After testing, we discovered that our location for the helicoils didn't allow enough space for the rollers to function. So, we removed the 3 helicoil corner locations and instead made 8 locations along the bioreactor circumference.
The modifications can be seen on the new printed model.
Magnetism tests show that motors are within limits for magnetic field readings. 4 tests measured the field from all directions, 3 cm from the motor.
NOTE: A more detailed report containing multiple orientations is now available on the Gallery page of the site.
On Monday, Mrs. Westover was able to visit the class and observe our progress in the project. She sat through our presentations and asked necessary questions. Her visit was very insightful because it provided assurance for some designs and she also brought up new concerns to consider.
Below is a summary of our presentations to Mrs. Westover and her inputs:
A minor problem that we previously faced was a choppy rotation of the bioreactor. In order to fix it, we readjusted the bolts on the bottom. Now, we have a smooth-running, speed-adjustable rotation.
As is custom with projects of this nature, we need to anticipate problems that may arise. Once the experiment leaves our hands for the International Space Station, most likely none of us will have contact with the bioreactor again. Therefore, it is vital that our teams create procedures in order to fix future issues.
These procedures must be extremely concise and clear so that a random worker with no prior knowledge of the project would be able, for instance, to replace the transportation lights. We have to think about anything that could go wrong during the experiment's journey.
Hopefully, none of these procedures will be implemented. However, with our months of work and dedication that has been put in the experiment, we'd rather be safe than sorry.
A photo taken from the on-board NESI camera of the bioreactor.
As of today, our latest designs have been submitted to CASIS and Nanoracks for review. The final models are in the process of being printed and we are getting closer to deciding on a final design to be sent into space. We are extremely excited because we just finished one of the most vital components of our project.
Now, the class is working on how to assemble the whole project and get it off the ground. For instance, we are figuring out methods to integrate battery-powered lights into the cube in order to keep the algae alive during transportation. We need to find a way to ensure that these lights keep the algae alive and will turn off once the module is plugged in to the Nanorack on the ISS.
A screenshot of one of our SolidWorks designs for the Chlamy bioreactor (above)
One of the greatest aspects of this class is that we are getting a taste of the professional world of engineering. We use a multitude of programs and services that help us understand the great world of engineering in our futures. For instance, the hardware team and many others from the class use the SolidWorks CAD program in order to design new objects. With these 3D models, we then are able to print the models with our 3D printer. The experience with this program is so vital to our futures in engineering because countless companies need engineers with CAD experience.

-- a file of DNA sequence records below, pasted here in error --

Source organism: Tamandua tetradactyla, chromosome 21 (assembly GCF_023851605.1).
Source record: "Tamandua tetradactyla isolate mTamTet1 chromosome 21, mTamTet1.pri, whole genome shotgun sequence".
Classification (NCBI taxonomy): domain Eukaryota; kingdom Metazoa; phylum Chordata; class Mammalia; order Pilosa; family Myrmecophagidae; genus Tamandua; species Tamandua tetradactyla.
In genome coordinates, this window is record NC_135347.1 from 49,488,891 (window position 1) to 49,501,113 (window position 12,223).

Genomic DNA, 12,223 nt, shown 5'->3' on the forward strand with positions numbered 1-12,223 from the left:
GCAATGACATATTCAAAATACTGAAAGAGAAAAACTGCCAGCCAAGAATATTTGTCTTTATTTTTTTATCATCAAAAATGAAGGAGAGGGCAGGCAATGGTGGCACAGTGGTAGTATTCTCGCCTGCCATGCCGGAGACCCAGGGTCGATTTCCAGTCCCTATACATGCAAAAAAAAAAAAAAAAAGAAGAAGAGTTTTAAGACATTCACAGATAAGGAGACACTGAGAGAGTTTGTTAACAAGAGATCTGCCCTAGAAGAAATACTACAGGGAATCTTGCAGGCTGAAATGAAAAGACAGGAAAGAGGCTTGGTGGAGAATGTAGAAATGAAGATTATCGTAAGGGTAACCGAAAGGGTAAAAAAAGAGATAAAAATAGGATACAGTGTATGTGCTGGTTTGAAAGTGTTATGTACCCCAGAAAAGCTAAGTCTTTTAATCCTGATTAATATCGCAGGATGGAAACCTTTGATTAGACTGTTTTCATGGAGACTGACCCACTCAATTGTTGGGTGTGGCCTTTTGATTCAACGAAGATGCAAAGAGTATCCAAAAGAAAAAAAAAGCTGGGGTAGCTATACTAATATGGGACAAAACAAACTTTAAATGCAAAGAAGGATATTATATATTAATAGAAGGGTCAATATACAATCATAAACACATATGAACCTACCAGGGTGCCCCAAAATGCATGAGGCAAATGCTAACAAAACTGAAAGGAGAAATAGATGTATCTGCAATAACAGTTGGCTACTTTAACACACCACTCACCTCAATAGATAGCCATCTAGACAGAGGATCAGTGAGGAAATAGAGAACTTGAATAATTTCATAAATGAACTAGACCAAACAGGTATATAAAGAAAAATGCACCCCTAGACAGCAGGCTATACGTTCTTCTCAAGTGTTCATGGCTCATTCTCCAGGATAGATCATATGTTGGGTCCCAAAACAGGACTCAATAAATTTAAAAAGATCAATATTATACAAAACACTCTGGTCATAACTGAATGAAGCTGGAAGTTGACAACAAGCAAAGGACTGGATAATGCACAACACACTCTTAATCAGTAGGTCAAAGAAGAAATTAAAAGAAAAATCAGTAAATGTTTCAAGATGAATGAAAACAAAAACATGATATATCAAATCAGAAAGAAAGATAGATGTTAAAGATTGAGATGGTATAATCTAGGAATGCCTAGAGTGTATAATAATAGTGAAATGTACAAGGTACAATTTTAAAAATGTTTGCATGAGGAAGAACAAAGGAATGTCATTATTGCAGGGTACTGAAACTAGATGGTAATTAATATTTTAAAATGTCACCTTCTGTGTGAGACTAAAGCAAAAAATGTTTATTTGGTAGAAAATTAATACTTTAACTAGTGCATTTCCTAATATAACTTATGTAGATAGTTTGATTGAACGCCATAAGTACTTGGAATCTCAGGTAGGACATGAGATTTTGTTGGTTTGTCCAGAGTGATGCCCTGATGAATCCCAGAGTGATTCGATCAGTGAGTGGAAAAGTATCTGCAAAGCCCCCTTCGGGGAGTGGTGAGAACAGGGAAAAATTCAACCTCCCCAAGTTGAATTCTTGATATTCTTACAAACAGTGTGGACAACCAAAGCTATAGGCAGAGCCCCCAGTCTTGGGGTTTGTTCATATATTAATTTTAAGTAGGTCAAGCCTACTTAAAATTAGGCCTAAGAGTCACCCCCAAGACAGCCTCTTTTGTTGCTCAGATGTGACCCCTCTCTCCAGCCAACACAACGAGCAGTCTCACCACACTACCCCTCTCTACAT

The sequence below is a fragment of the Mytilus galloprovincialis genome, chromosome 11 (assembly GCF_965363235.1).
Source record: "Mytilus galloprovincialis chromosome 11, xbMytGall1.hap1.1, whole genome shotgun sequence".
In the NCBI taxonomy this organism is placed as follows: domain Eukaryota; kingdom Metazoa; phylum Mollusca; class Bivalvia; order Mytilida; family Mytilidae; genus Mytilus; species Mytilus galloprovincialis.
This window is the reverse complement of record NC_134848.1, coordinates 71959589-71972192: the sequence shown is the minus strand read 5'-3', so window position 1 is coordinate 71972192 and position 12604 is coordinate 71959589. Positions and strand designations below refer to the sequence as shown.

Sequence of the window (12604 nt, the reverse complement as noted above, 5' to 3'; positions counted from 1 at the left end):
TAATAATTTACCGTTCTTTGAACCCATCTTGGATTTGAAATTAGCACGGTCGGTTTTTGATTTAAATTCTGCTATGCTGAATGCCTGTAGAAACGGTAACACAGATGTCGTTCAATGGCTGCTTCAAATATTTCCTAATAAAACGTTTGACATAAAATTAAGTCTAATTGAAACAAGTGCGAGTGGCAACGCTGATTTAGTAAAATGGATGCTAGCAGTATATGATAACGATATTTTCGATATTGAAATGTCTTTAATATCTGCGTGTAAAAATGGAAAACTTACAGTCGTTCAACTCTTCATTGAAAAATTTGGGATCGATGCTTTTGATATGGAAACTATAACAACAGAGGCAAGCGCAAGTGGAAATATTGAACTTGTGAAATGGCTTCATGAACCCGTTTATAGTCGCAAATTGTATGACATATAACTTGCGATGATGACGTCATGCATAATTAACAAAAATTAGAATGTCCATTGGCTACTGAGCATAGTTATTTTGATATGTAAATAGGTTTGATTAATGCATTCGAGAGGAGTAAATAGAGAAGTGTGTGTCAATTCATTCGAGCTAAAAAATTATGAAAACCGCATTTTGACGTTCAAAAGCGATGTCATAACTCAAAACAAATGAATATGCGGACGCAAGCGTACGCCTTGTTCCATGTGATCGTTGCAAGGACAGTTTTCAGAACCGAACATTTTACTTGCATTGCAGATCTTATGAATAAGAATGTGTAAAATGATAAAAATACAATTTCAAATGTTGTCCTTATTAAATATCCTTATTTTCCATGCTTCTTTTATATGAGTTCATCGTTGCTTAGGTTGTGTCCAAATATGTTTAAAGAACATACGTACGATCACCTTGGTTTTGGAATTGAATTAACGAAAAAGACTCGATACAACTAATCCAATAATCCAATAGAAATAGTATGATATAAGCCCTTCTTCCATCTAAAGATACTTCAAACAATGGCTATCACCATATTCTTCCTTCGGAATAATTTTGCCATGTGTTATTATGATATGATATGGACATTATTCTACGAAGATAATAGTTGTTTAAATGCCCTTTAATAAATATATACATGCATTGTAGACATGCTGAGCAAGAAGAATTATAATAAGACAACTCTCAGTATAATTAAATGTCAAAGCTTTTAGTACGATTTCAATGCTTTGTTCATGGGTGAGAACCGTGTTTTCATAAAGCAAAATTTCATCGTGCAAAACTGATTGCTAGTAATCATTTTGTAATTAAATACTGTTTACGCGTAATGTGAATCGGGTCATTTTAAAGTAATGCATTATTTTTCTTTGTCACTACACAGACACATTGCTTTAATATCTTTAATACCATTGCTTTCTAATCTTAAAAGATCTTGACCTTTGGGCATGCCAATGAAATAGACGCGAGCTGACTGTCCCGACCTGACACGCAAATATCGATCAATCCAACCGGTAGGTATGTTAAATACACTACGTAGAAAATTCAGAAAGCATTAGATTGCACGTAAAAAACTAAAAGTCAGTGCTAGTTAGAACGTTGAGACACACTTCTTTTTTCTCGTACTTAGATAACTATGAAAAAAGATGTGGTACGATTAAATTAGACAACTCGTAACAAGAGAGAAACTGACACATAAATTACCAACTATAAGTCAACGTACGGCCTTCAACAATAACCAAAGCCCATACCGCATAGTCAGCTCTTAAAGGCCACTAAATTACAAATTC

Also, we use MPLAB X IDE to program the NESI board. This developer's environment program allows us to write and manipulate code which will be send to the circuit board. Thanks to this program, the software team has attained experience working in C. Additionally, the software team has used video conferences in order to collaborate with engineers at Texas A&M.
The science team has utilized precise chemistry equipment to conduct their experiments. Their work with such technical tools will aid them in the future when they need perform accurate labs.
Moreover, the outreach team has used professional skills and planning to schedule meetings at local middle schools. Communication is key for any job, and the more skills with cooperation will help everyone in their future.
Overall, this class not only has us learn new aspects of life and challenge our minds, it also provides us with a taste of the real world of engineering. We are gaining experience with the actual programs that engineers use and are preparing for our careers.
The 3D Printer builds Chlamy's module with elite precision (above)
Much progress is being made regarding the CASIS Project. Currently, the science teams are conducting another refrigeration experiment (redundancy never hurts) and as for the hardware teams, two designs are still in the works. Physical models are printed, refined, and perfected using a spectacular piece of engineering: a 3D printer. This printer has allowed us to create extremely precise and accurate models to use. Also, the hardware teams are finishing up the labeled designs. Moreover, integration with the circuit board has occurred. We have tested many of the hardware creations with the NESI board and we mounted the board into the lid of the space cube.
Every new week provides great encouragement to the project. Students feel a sense of awe and pride when every week, we are getting closer to finalizing the project. It's breathtaking to think how, a few months ago, we were brainstorming bioreactor designs and the software storyboard. Now, plans have come into fruition. Countless experiments have been conducted and a plethora of data has been collected. Actual physical models have been created. The NESI circuit board has been programmed and soldered. We have physical proof of our months of hard work. And to think, one day, our creation will be sent into the never-ending void called space and quite be able to produce life and fuel. It's very humbling.